White Lake hosts small festival crowd, spars with state over the lake

By: Chrysta Carroll - Bladen Journal

WHITE LAKE — The town of White Lake can’t seem to catch a break.

This weekend, the town hosted the 40th annual White Lake Water Festival, but, in addition to the rain that dominated the the event and contributed to the smallest crowd ever — according to some who attended — the festivities were marred by the ongoing drama with the state of North Carolina over the quality and treatment of the lake’s health.

In a letter dated May 1, the Water Sciences Section of the Division of Water Resources of the North Carolina Department of Environmental Quality informed the LIMNOSCIENCES company approval had been granted to use liquid aluminum sulfate in White Lake. The town had requested permission for the treatment in order to address water quality and clarity issues believed to be caused by a spike in pH.

The town began treatment on May 3, under a Florida company tasked with the $522,000 job. White Lake Mayor Goldston Womble informed the Elizabethtown Town Council recently HAB Aquatic Solutions, LLC was the best in the country at aluminum sulfate treatment.

On May 8, following a massive fish kill, the state ordered the treatment suspended until necropsies could be performed on the dead fish. A total of 16 fish were submitted to Mac Law, Professor of Pathology at the N.C. State University School of Veterinary Medicine for necropsy.

A letter to Womble on May 10 from Jim Gregson, interim deputy director of the Division of Water Resources, gave permission for the treatment to continue, saying “it appears that fish mortality may not be a direct result of the alum treatment but possibly be the result of the ongoing algal bloom in the lake and associated elevated pH in the water column. Based on the timing of the fish kill, it is possible that the alum treatment placed additional stress on the already impacted fish but no confirmation of this was evident in the data.”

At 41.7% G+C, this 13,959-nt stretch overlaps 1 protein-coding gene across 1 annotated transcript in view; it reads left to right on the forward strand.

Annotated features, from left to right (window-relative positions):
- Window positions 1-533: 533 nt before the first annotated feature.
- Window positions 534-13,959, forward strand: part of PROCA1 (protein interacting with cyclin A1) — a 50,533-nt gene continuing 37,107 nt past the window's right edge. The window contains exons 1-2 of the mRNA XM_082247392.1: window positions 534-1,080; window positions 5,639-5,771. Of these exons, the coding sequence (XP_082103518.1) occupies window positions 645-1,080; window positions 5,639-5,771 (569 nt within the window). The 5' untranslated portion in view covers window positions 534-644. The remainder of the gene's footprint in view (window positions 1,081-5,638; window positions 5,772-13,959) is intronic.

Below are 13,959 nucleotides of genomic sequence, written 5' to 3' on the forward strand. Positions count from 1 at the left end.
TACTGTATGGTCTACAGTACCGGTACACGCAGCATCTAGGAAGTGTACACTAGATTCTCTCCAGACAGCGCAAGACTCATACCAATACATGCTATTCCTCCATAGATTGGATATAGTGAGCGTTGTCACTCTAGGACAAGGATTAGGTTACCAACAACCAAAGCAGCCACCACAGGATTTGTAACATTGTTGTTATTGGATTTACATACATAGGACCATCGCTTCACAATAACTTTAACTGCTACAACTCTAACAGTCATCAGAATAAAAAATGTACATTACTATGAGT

The Division approved resumption of the treatment provided the alum dosage remained below 9.8 mg/l and Division of Water Resources staff would be able to be present for the remainder of the treatment to collect additional data and monitor fish.

The treatment resumed, and, on May 15, the town of White Lake issued a press release addressing the temporary cessation of alum, the conclusion of the treatment, and the safety of the water in time for the White Lake Water Festival.

Regarding the fish kill, town officials said an “algal bloom was already underway as HAB began their work and the bloom resulted in a very rapid increase in the lake’s pH levels.”

The statement went on to say “state scientists quickly determined that the alum did not cause the fish kill” and “state officials detailed how scientists had reviewed the fish necropsy results, as well as data from water quality samples, and concluded the fish did not die due to the alum treatment but because of the algal bloom.”’

The town further alleged that “if alum had been the problem, more fish would have been killed as the treatment continued.”

However, a necropsy report dated May 15 written by Law found that “combined with the stresses caused by probable wide fluctuations in dissolved oxygen due to the algal bloom, it is possible that acute exposure to Alum in this case was a cause of this multi-species fish kill in White Lake.”

It is not known at what point the necropsy report was made available to town staff.

On May 16, Gregson, on behalf of the Division of Water Quality, issued a letter to Womble to “correct several inaccurate or misleading statements” from the town’s press release after the treatment was completed.

The first involved a statement from the town saying state officials had declared the water safe for swimming. DWR staff, the letter said, do not provide public advisories for swimming. Rather, it issues statements advising the public to avoid scummy or discolored water or areas during a fish kill, the latter of which the Division did, in fact, in a press release following the fish kill. The letter also takes issue with the town’s claim that “five years of testing and studies have provided little information …” and details the data that has been procured to date.

The letter further takes issue with the statement that the fish did not die due to the alum treatment and cites the necropsy report.

Town representatives are not backing down.

“We stand by the statement we made earlier this week,” said Mike McGill, president of WaterPIO, speaking on behalf of White Lake on May 18. “We do not understand the state’s comments about swimming advisories. In our statement, we did not say that the state had issued a swimming advisory …”

McGill also noted the alum treatment has decreased pH levels and resulted in improved clarity, and no additional fish mortality has been observed.

According to McGill, the algal bloom was noted in late April, along with minor fish mortality. Wide-spread fish mortality was noted by town staff on May 3.

“It is important to note the fish kill was (not) found near the area of the alum treatment, which began on that same date,” McGill said.

Chrysta Carroll can be reached by calling 910-862-4163 or emailing ccarroll@bladenjournal.com.

Chrysta Carroll

Bladen Journal